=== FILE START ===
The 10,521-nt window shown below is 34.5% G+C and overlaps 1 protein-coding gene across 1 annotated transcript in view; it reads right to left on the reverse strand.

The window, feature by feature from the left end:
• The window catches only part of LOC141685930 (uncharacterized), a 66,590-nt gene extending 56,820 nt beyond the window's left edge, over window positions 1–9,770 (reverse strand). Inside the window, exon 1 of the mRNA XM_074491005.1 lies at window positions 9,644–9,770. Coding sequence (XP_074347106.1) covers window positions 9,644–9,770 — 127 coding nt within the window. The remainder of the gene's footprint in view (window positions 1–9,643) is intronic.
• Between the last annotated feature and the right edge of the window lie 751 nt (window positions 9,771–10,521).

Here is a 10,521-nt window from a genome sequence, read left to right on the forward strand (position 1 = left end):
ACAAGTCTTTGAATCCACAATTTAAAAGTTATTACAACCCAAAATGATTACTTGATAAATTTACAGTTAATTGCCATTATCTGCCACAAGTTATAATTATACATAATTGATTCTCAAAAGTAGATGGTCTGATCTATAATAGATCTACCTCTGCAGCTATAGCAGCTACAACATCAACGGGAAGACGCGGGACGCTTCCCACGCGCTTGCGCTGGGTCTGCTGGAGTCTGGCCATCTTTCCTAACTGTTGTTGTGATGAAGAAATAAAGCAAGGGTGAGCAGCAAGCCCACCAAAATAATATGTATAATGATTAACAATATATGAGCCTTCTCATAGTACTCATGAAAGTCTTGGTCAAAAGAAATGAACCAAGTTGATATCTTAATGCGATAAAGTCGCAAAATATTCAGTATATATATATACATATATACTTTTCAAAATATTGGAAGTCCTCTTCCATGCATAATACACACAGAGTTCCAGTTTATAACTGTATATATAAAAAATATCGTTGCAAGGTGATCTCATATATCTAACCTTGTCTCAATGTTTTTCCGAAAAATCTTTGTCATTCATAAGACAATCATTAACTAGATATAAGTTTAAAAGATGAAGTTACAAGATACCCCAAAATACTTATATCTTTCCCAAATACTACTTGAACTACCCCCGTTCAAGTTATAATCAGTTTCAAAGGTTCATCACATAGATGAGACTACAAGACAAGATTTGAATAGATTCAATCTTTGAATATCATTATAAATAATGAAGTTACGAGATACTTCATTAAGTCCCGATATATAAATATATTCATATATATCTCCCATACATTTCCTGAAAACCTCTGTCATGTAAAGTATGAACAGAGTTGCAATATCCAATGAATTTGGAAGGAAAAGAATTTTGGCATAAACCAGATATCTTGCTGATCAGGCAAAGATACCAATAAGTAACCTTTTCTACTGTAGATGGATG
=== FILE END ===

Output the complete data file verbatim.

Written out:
The 10,521-nt window shown below is 34.5% G+C and overlaps 1 protein-coding gene across 1 annotated transcript in view; it reads right to left on the reverse strand.

The window, feature by feature from the left end:
• The window catches only part of LOC141685930 (uncharacterized), a 66,590-nt gene extending 56,820 nt beyond the window's left edge, over window positions 1–9,770 (reverse strand). Inside the window, exon 1 of the mRNA XM_074491005.1 lies at window positions 9,644–9,770. Coding sequence (XP_074347106.1) covers window positions 9,644–9,770 — 127 coding nt within the window. The remainder of the gene's footprint in view (window positions 1–9,643) is intronic.
• Between the last annotated feature and the right edge of the window lie 751 nt (window positions 9,771–10,521).

Here is a 10,521-nt window from a genome sequence, read left to right on the forward strand (position 1 = left end):
ACAAGTCTTTGAATCCACAATTTAAAAGTTATTACAACCCAAAATGATTACTTGATAAATTTACAGTTAATTGCCATTATCTGCCACAAGTTATAATTATACATAATTGATTCTCAAAAGTAGATGGTCTGATCTATAATAGATCTACCTCTGCAGCTATAGCAGCTACAACATCAACGGGAAGACGCGGGACGCTTCCCACGCGCTTGCGCTGGGTCTGCTGGAGTCTGGCCATCTTTCCTAACTGTTGTTGTGATGAAGAAATAAAGCAAGGGTGAGCAGCAAGCCCACCAAAATAATATGTATAATGATTAACAATATATGAGCCTTCTCATAGTACTCATGAAAGTCTTGGTCAAAAGAAATGAACCAAGTTGATATCTTAATGCGATAAAGTCGCAAAATATTCAGTATATATATATACATATATACTTTTCAAAATATTGGAAGTCCTCTTCCATGCATAATACACACAGAGTTCCAGTTTATAACTGTATATATAAAAAATATCGTTGCAAGGTGATCTCATATATCTAACCTTGTCTCAATGTTTTTCCGAAAAATCTTTGTCATTCATAAGACAATCATTAACTAGATATAAGTTTAAAAGATGAAGTTACAAGATACCCCAAAATACTTATATCTTTCCCAAATACTACTTGAACTACCCCCGTTCAAGTTATAATCAGTTTCAAAGGTTCATCACATAGATGAGACTACAAGACAAGATTTGAATAGATTCAATCTTTGAATATCATTATAAATAATGAAGTTACGAGATACTTCATTAAGTCCCGATATATAAATATATTCATATATATCTCCCATACATTTCCTGAAAACCTCTGTCATGTAAAGTATGAACAGAGTTGCAATATCCAATGAATTTGGAAGGAAAAGAATTTTGGCATAAACCAGATATCTTGCTGATCAGGCAAAGATACCAATAAGTAACCTTTTCTACTGTAGATGGATG